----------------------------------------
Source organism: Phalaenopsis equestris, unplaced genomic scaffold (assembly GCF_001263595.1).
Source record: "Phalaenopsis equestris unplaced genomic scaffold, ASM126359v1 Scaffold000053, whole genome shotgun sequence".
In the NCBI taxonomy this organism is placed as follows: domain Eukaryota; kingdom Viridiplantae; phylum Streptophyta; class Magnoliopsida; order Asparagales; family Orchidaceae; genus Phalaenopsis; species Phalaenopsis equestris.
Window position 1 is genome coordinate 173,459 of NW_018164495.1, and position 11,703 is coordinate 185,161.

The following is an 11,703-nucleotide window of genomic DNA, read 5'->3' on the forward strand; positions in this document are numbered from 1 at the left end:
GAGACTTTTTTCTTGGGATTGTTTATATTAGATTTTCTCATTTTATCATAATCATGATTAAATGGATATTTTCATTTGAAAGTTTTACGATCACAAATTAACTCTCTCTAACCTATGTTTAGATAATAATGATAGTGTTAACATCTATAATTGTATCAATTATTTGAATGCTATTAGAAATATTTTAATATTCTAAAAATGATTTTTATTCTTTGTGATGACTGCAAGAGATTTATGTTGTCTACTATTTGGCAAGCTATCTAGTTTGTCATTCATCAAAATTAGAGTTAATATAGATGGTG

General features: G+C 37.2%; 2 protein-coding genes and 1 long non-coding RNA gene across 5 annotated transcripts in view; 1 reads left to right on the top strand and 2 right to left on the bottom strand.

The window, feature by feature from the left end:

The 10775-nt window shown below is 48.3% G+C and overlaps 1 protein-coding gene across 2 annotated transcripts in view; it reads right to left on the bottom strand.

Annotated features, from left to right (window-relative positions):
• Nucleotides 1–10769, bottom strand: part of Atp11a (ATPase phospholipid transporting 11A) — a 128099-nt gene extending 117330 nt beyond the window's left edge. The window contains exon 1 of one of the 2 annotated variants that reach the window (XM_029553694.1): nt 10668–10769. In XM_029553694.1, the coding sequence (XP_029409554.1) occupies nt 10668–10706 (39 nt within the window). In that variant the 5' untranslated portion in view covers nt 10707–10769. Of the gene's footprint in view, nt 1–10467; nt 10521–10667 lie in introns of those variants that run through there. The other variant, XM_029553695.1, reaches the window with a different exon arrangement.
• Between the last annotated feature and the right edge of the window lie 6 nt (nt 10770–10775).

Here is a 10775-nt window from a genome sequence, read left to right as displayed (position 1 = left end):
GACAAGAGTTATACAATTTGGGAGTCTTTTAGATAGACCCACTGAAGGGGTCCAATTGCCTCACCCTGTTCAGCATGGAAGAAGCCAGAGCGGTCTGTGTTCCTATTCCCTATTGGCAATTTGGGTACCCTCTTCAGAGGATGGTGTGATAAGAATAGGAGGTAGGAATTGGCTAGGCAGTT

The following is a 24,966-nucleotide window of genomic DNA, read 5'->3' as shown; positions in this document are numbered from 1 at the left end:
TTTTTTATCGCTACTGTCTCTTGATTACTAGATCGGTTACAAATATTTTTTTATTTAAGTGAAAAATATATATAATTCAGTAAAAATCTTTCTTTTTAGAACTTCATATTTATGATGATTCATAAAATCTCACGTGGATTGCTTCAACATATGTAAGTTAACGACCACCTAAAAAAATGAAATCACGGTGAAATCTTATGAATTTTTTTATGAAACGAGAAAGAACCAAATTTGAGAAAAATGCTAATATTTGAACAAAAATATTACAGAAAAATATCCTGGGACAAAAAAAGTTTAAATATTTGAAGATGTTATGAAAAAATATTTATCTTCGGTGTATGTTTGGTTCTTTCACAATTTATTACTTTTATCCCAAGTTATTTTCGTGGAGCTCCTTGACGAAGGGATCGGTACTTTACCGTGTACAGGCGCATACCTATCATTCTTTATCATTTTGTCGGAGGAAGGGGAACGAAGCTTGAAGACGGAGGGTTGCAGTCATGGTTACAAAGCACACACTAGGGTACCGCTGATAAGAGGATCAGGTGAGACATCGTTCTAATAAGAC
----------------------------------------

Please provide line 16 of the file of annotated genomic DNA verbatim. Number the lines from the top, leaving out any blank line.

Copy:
TTTTTTATCGCTACTGTCTCTTGATTACTAGATCGGTTACAAATATTTTTTTATTTAAGTGAAAAATATATATAATTCAGTAAAAATCTTTCTTTTTAGAACTTCATATTTATGATGATTCATAAAATCTCACGTGGATTGCTTCAACATATGTAAGTTAACGACCACCTAAAAAAATGAAATCACGGTGAAATCTTATGAATTTTTTTATGAAACGAGAAAGAACCAAATTTGAGAAAAATGCTAATATTTGAACAAAAATATTACAGAAAAATATCCTGGGACAAAAAAAGTTTAAATATTTGAAGATGTTATGAAAAAATATTTATCTTCGGTGTATGTTTGGTTCTTTCACAATTTATTACTTTTATCCCAAGTTATTTTCGTGGAGCTCCTTGACGAAGGGATCGGTACTTTACCGTGTACAGGCGCATACCTATCATTCTTTATCATTTTGTCGGAGGAAGGGGAACGAAGCTTGAAGACGGAGGGTTGCAGTCATGGTTACAAAGCACACACTAGGGTACCGCTGATAAGAGGATCAGGTGAGACATCGTTCTAATAAGAC